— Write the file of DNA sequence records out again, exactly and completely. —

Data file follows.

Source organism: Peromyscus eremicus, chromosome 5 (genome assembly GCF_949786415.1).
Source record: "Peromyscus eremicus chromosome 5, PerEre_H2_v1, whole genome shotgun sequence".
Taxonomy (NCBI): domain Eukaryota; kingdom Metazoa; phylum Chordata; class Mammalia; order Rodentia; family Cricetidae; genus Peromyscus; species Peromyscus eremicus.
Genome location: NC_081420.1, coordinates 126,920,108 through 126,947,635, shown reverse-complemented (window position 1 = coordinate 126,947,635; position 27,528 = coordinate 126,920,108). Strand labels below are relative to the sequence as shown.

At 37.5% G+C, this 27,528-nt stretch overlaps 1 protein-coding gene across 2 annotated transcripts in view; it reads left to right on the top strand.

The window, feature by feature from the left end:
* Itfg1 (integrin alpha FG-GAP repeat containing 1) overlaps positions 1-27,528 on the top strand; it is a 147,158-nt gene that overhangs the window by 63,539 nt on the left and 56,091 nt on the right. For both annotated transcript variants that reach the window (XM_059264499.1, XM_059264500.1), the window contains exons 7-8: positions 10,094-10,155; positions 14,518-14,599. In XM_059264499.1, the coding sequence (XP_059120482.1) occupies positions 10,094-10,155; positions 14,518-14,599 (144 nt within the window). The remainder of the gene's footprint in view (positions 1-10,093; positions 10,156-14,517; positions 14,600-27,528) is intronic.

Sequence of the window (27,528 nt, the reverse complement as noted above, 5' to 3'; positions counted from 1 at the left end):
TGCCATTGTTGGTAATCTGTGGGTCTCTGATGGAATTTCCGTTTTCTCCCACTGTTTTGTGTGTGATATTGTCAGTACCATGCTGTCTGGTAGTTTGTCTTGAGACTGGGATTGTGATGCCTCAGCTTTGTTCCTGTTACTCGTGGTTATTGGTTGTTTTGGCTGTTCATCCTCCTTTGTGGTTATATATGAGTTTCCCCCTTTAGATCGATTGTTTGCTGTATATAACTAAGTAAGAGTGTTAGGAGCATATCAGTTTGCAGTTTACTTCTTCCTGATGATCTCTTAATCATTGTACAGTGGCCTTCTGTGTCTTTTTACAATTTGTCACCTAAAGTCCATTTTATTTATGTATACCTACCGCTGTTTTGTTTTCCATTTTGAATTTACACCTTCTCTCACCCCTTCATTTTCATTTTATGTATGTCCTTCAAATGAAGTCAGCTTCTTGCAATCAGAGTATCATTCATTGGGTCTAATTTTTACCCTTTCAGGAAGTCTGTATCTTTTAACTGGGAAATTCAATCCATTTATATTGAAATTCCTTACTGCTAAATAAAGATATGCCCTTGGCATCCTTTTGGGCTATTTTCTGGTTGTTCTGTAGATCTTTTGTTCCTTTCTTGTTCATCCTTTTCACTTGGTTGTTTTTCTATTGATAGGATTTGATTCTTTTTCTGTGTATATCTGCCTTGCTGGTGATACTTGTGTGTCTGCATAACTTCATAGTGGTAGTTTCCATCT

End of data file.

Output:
Source organism: Peromyscus eremicus, chromosome 5 (genome assembly GCF_949786415.1).
Source record: "Peromyscus eremicus chromosome 5, PerEre_H2_v1, whole genome shotgun sequence".
Taxonomy (NCBI): domain Eukaryota; kingdom Metazoa; phylum Chordata; class Mammalia; order Rodentia; family Cricetidae; genus Peromyscus; species Peromyscus eremicus.
Genome location: NC_081420.1, coordinates 126,920,108 through 126,947,635, shown reverse-complemented (window position 1 = coordinate 126,947,635; position 27,528 = coordinate 126,920,108). Strand labels below are relative to the sequence as shown.

At 37.5% G+C, this 27,528-nt stretch overlaps 1 protein-coding gene across 2 annotated transcripts in view; it reads left to right on the top strand.

The window, feature by feature from the left end:
* Itfg1 (integrin alpha FG-GAP repeat containing 1) overlaps positions 1-27,528 on the top strand; it is a 147,158-nt gene that overhangs the window by 63,539 nt on the left and 56,091 nt on the right. For both annotated transcript variants that reach the window (XM_059264499.1, XM_059264500.1), the window contains exons 7-8: positions 10,094-10,155; positions 14,518-14,599. In XM_059264499.1, the coding sequence (XP_059120482.1) occupies positions 10,094-10,155; positions 14,518-14,599 (144 nt within the window). The remainder of the gene's footprint in view (positions 1-10,093; positions 10,156-14,517; positions 14,600-27,528) is intronic.

Sequence of the window (27,528 nt, the reverse complement as noted above, 5' to 3'; positions counted from 1 at the left end):
TGCCATTGTTGGTAATCTGTGGGTCTCTGATGGAATTTCCGTTTTCTCCCACTGTTTTGTGTGTGATATTGTCAGTACCATGCTGTCTGGTAGTTTGTCTTGAGACTGGGATTGTGATGCCTCAGCTTTGTTCCTGTTACTCGTGGTTATTGGTTGTTTTGGCTGTTCATCCTCCTTTGTGGTTATATATGAGTTTCCCCCTTTAGATCGATTGTTTGCTGTATATAACTAAGTAAGAGTGTTAGGAGCATATCAGTTTGCAGTTTACTTCTTCCTGATGATCTCTTAATCATTGTACAGTGGCCTTCTGTGTCTTTTTACAATTTGTCACCTAAAGTCCATTTTATTTATGTATACCTACCGCTGTTTTGTTTTCCATTTTGAATTTACACCTTCTCTCACCCCTTCATTTTCATTTTATGTATGTCCTTCAAATGAAGTCAGCTTCTTGCAATCAGAGTATCATTCATTGGGTCTAATTTTTACCCTTTCAGGAAGTCTGTATCTTTTAACTGGGAAATTCAATCCATTTATATTGAAATTCCTTACTGCTAAATAAAGATATGCCCTTGGCATCCTTTTGGGCTATTTTCTGGTTGTTCTGTAGATCTTTTGTTCCTTTCTTGTTCATCCTTTTCACTTGGTTGTTTTTCTATTGATAGGATTTGATTCTTTTTCTGTGTATATCTGCCTTGCTGGTGATACTTGTGTGTCTGCATAACTTCATAGTGGTAGTTTCCATCT